As education continues to evolve, the use of games in education continues to rise. The use of evidence-based practice along with research and technology will eventually lead to more widespread use of this type of technology for learning (New Media Consortium, 2007). Another aspect of games in education is the cost. Some educators and institutions may balk at using games as an educational tool based on the overall cost.

Today, games and the technology that goes into making them are less expensive to produce and cheaper than in years past. The reasoning for this is that the game development engines are now more widely available and more and more companies are providing development tools within the game itself to further reduce costs (Dyer-Witheford & de Peuter, 2009). Also, more and more independent (indie) gaming studios exist providing a cheaper alternative for games that are less expensive but still provide a high-quality gaming experience (McGonigle & Mastrian, 2015).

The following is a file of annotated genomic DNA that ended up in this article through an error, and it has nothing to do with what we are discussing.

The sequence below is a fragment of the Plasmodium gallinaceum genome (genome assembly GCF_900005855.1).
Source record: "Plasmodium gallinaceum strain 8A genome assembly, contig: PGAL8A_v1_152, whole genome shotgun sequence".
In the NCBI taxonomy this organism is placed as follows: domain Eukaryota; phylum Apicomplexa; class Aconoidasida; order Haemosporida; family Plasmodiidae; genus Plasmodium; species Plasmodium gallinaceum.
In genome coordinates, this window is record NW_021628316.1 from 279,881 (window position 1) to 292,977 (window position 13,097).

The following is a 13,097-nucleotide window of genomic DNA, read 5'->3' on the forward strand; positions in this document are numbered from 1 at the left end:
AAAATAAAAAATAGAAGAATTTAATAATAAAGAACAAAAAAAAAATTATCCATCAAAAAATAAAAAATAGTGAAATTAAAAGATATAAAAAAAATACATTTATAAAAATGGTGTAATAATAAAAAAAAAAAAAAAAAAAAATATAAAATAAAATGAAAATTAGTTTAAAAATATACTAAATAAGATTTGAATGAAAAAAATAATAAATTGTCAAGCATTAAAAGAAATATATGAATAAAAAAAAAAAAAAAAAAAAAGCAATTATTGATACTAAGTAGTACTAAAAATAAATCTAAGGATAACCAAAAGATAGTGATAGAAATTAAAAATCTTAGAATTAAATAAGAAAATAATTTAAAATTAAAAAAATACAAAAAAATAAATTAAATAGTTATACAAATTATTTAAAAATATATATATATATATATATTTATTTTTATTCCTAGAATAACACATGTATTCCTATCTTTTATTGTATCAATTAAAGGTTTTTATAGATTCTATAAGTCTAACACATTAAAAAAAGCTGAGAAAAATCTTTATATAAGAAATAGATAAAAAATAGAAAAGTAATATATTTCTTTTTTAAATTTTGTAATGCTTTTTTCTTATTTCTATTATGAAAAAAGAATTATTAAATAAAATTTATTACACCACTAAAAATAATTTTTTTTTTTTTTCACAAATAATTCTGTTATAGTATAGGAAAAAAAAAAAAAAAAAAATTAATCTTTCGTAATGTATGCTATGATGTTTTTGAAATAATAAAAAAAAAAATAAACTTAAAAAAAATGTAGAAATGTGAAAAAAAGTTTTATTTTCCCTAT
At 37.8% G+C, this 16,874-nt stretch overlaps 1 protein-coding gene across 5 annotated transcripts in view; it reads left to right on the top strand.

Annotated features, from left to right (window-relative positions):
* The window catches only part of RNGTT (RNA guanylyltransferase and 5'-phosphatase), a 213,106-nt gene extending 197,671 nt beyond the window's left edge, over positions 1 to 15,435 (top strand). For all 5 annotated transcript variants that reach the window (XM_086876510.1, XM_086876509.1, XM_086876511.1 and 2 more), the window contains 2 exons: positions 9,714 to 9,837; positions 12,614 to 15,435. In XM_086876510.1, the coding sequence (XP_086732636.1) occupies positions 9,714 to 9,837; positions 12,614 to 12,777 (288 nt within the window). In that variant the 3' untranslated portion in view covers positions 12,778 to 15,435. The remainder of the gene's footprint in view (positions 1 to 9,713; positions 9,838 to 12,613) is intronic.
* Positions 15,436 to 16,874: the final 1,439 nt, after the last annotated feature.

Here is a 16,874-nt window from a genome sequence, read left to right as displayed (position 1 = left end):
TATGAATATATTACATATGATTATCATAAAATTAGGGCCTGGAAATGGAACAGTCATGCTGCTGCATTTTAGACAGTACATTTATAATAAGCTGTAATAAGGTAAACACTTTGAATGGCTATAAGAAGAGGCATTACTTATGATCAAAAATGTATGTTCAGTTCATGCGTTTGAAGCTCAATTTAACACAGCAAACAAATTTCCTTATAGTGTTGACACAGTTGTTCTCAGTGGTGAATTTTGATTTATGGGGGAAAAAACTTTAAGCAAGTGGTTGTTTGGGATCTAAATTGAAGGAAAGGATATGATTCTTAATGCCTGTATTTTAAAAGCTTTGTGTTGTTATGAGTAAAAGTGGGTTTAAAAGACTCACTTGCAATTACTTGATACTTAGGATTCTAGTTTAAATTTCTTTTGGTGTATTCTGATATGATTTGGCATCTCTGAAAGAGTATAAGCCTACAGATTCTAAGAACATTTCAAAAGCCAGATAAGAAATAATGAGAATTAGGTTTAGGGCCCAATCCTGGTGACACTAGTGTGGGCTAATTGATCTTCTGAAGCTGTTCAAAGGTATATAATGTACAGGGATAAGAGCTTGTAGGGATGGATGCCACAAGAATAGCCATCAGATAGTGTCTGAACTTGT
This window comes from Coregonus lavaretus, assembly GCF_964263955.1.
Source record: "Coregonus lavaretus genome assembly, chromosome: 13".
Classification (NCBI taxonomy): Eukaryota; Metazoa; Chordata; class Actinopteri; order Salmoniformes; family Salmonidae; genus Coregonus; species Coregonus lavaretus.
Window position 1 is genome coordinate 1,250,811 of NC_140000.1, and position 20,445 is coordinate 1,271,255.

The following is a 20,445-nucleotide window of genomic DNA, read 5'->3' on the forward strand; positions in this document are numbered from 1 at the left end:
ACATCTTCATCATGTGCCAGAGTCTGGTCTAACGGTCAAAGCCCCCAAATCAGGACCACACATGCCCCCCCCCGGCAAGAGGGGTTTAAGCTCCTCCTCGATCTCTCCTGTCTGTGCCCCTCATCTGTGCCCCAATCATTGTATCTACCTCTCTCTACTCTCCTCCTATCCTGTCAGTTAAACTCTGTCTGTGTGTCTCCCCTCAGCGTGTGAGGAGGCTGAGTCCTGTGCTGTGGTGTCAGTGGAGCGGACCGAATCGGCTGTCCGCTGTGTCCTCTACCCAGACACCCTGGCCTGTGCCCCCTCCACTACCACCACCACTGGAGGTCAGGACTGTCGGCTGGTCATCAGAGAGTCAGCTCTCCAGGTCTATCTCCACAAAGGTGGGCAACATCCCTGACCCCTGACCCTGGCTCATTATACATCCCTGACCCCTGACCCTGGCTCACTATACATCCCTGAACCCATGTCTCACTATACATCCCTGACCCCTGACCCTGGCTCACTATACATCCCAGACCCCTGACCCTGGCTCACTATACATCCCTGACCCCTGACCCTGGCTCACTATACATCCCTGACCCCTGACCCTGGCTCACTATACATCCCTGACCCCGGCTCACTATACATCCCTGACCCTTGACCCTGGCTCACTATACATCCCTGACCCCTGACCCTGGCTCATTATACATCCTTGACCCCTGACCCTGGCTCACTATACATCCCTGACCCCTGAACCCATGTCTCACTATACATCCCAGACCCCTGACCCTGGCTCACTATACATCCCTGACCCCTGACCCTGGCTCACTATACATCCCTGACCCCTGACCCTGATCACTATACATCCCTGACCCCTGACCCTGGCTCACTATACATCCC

As the cost of educational games and simulations continues to decrease, they share the potential to be used as legitimate teaching tools. The use of games as an educational tool will allow nursing educators to supplement current curricula and allow for a new generation of learners to learn in an environment that they are more familiar with, and perhaps replace the current learning methods in use today.

Informatics Competency

As technology continues to get better and the field of nursing informatics continues to grow, the competency of nurses in informatics becomes important. Nurses must be able to use the technology available to them and be competent in its use to provide safe and competent patient care. The American Association of Colleges of Nursing has stated that all health care professionals must have a good working knowledge and also skills when it comes to the field of informatics (1997). It has also been stated that the field of information technology is a key component for improved patient safety and a key indicator of quality care (American Academy of Nursing, 2003). To achieve informatics competency, it is important for nurse educators to fully integrate informatics as a full time study within nursing programs.